Surface Measurement Methods for Thin-Plane Parallel Optics

Innovative technology allows the simultaneous form measurement of both front and back surfaces of thin optics. Historically, measuring the surfaces of plane-parallel, thin optics has been problematic as the back and front surfaces are so near to each other.

Multiple reflective surfaces in close proximity make it extremely challenging – if not impossible – for standard interferometry methods to acquire reliable measurements.

Surface Measurement Methods for Thin-Plane Parallel Optics

Image Credit: Zygo Corporation

Why is it Difficult?

When attempting to measure thin optics using traditional phase-shifting interferometry (PSI), a second reflection is returned to the interferometer from the back surface of the optic. This leads to numerous overlapping interference fringes which result in a complex pattern that PSI cannot analyze accurately.

Drawbacks of Traditional Techniques

A number of work-around techniques have been developed to combat the fundamental limitations of measuring thin plane-parallel optical components using PSI. For example, coating the back surface with materials that decrease or eliminate the secondary reflection.

Coloring with a dark marker, applying black paint, or spreading petroleum jelly on the back surface adds undesirable steps to the metrology process, takes time, and risks distorting or damaging a thin component when applying or removing the coating.

Surface Measurement Methods for Thin-Plane Parallel Optics

Image Credit: Zygo Corporation

Only one side of the component can be measured at a time, even when the method of coating the back surface is successful. In addition, since thin components are extremely susceptible to environmental influences, even minute alterations in air turbulence or vibration can affect the measurement data adversely.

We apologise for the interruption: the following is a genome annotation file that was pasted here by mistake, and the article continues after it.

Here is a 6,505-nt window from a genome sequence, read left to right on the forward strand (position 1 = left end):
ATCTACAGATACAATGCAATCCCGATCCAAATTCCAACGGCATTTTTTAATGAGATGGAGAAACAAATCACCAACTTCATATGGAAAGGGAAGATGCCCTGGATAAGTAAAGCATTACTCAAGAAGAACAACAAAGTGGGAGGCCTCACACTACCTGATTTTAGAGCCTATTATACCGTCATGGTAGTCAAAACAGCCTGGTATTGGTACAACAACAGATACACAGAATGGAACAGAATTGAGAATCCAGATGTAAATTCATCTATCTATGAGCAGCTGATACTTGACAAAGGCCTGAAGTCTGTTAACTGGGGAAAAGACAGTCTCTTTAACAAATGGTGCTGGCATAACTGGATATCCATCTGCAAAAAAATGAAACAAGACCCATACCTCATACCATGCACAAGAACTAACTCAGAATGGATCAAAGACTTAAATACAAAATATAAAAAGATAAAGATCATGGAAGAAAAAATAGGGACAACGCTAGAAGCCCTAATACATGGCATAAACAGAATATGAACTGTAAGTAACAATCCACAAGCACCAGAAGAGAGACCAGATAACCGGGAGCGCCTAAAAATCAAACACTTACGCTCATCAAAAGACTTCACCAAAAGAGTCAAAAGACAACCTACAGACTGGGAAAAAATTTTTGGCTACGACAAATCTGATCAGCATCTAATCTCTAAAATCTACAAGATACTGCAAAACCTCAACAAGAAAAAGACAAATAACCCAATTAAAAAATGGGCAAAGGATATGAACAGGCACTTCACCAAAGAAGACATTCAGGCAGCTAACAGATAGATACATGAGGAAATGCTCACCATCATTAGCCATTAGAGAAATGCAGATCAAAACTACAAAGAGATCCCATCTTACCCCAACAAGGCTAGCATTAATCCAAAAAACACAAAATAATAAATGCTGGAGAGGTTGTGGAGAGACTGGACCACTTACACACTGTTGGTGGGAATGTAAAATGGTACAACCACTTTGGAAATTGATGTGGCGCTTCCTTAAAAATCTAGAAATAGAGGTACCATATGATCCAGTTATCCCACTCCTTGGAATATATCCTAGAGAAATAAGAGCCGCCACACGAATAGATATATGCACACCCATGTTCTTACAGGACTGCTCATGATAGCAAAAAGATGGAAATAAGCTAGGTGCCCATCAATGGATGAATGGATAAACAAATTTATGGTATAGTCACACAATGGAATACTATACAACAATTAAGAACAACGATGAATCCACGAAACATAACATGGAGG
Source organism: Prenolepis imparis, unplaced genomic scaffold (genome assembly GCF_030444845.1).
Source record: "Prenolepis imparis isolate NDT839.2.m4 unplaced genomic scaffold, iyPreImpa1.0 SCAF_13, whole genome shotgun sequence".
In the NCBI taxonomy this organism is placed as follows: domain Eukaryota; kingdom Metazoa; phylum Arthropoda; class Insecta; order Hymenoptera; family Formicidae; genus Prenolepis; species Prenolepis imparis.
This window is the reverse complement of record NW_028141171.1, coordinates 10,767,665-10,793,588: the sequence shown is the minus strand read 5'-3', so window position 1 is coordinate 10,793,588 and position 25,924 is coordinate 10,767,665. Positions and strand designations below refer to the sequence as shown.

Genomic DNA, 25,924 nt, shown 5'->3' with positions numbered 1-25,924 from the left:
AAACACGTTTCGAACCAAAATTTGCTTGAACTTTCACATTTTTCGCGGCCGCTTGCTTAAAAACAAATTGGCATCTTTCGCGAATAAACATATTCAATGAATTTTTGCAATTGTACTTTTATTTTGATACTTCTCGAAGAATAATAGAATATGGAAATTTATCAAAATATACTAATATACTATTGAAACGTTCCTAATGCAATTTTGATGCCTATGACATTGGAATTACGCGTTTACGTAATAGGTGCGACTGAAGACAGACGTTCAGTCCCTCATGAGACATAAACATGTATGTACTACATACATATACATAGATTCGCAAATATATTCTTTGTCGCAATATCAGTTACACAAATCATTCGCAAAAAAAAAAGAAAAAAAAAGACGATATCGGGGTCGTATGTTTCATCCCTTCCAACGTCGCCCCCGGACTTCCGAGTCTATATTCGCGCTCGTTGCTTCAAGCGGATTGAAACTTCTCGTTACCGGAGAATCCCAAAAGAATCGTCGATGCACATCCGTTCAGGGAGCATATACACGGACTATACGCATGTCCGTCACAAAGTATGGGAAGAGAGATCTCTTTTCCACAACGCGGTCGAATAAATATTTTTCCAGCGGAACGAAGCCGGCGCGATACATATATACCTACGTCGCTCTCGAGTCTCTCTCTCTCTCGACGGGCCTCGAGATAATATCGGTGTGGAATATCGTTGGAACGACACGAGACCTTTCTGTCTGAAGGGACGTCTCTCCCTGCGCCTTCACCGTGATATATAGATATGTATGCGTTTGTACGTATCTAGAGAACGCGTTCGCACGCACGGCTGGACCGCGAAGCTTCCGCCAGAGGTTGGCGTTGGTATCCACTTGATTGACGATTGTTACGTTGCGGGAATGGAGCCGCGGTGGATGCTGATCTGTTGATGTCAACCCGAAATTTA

The environment could change between measurements if the back and front surfaces are measured separately, and there would be no way to correct it. So, it is extremely beneficial to be able to measure the front and back surfaces of thin optical components simultaneously.

ZYGO Patented Technology Makes It Quick and Easy

Luckily, ZYGO's innovative engineering staff developed (patented) technologies in order to distinguish each surface of a thin plane-parallel optic, and measure the quality of both in one measurement, even for components that are thinner than a millimeter.

Surface Measurement Methods for Thin-Plane Parallel Optics

Image Credit: Zygo Corporation

These technologies are key to the capability of ZYGO's Verifire™ MST (multi-surface test) interferometer system, which modulates the laser's wavelength in order to differentiate each surface of the optic being assessed.

Every cavity in the optical path generates a unique interference frequency that defines its cavity length, permitting a clear differentiation and accurate characterization of each surface. Then, in a single measurement, ZYGO's proprietary software algorithms can analyze several wavefronts and characterize the form of each surface independently.

Bonus: Homogeneity and Thickness Variation Measurement

The homogeneity of the refractive index of the material from which it is made is a crucial property of an optical component. Differences in the material's refractive index influence the wavefront passing through it, potentially influencing the performance of the optic in critical applications.

Surface Measurement Methods for Thin-Plane Parallel Optics

Image Credit: Zygo Corporation

Likewise, differences in the thickness of the optic influence the length of the optical path, which can also affect the wavefront adversely. A standard feature of ZYGO's Verifire™ MST laser interferometer system is the capability to measure optical homogeneity and total thickness variation (TTV).

All it takes is a simple, two-measurement process. Traditional techniques which involve the utilization of oil-on plates, or that require the optic to have a degree of wedge, are no longer needed.

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This information has been sourced, reviewed and adapted from materials provided by Zygo Corporation.

For more information on this source, please visit Zygo Corporation.

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